THE MANTANTRA LETTERS is an intimate and vibrant correspondence that deals with the fundamental problems of sexuality and its relationship to the spirit. Over a period of ten years — the 1990’s — two radical gay thinkers, old friends from Oxford, describe the impact on their personal lives of the ancient spiritual path of Tantra.
Victor Bliss, an American therapist with graduate degrees in Philosophy and Comparative Religion, takes refuge from the AIDS crisis in San Francisco in the mountains of Northern India, where he undergoes a rigorous Tantric training in a Tibetan Buddhist Monastery. He brings this experience to bear upon a remarkable romantic relationship that blooms and unfolds over the course of the exchange.
Nathan James is a writer and queer theorist living and working in France. Emerging out of a bad relationship, he develops an interest in discovering how Tantric practice can serve him as a single man on the scene in Paris.
In contrast to the Judeo-Christian tradition, which regards sexuality as an obstacle or hindrance to the spirit, Tantra incorporates erotic energy into the highest realization of spiritual truth. Ever since the seventies, when Tantra appeared in the West, it has been seen as a way of enhancing sexual experience. Bliss and James discover on the contrary that its main purpose is the clarification of the nature of consciousness itself, a condition that profoundly affects sexual economy and expression.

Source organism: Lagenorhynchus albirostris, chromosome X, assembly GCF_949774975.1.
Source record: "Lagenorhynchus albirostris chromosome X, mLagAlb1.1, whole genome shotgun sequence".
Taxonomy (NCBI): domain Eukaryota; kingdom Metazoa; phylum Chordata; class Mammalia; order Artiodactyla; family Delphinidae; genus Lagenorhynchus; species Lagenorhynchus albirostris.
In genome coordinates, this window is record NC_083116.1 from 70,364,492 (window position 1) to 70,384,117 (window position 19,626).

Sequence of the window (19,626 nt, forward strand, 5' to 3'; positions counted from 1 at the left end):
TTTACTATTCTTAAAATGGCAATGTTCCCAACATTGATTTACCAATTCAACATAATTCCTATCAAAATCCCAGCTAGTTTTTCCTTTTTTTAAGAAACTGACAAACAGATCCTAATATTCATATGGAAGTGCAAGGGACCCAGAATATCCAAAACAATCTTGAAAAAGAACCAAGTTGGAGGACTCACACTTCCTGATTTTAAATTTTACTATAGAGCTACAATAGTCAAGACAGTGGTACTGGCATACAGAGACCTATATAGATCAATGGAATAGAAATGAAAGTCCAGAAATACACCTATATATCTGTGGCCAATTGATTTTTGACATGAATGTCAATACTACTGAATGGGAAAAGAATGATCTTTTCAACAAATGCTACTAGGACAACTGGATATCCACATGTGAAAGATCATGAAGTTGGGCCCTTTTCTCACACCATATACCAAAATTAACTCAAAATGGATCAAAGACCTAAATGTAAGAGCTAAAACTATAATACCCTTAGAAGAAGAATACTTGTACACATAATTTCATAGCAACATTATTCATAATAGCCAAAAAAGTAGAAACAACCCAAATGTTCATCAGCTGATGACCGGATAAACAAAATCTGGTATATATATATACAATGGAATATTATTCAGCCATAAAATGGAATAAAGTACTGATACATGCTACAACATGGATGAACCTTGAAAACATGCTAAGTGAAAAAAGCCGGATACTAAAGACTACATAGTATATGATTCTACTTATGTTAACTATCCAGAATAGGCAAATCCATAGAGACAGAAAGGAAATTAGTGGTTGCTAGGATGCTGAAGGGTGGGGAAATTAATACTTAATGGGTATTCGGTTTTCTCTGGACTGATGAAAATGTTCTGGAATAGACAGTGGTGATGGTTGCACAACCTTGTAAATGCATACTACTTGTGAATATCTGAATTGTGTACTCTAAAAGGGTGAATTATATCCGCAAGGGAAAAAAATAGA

In the course of their exploration, the correspondents deal with the central matters and issues of sex and spirit in Tantra. These include the transformation of sexual ecstasy into Self-realization, the balance of feminine and masculine energies, the division of Tantra into “Right Hand” (or meditation) and “Left Hand” (sexual yoga) paths, and the practices and rituals of each path. Bliss and James are equally passionate however about the shadowy issues of Tantra that are largely disowned by the mainstream and the gay community. They cover in great depth subjects such as self – condemnation and destructiveness, sexual compulsion, perversion, addiction, jealousy, and possessiveness. Each in his own way cuts a swath through these thickets of sexuality into new clarity and understanding, and through their correspondence, they find the highest purpose of sexuality in their own lives and consciousness.
The central question posed by the book is this: what is the highest purpose of sexual love between men? The correspondents process this question for themselves with such radical honesty that they do it for all gay men, and indeed for all who seek an authentic way to live out the mystery of sex to its highest end.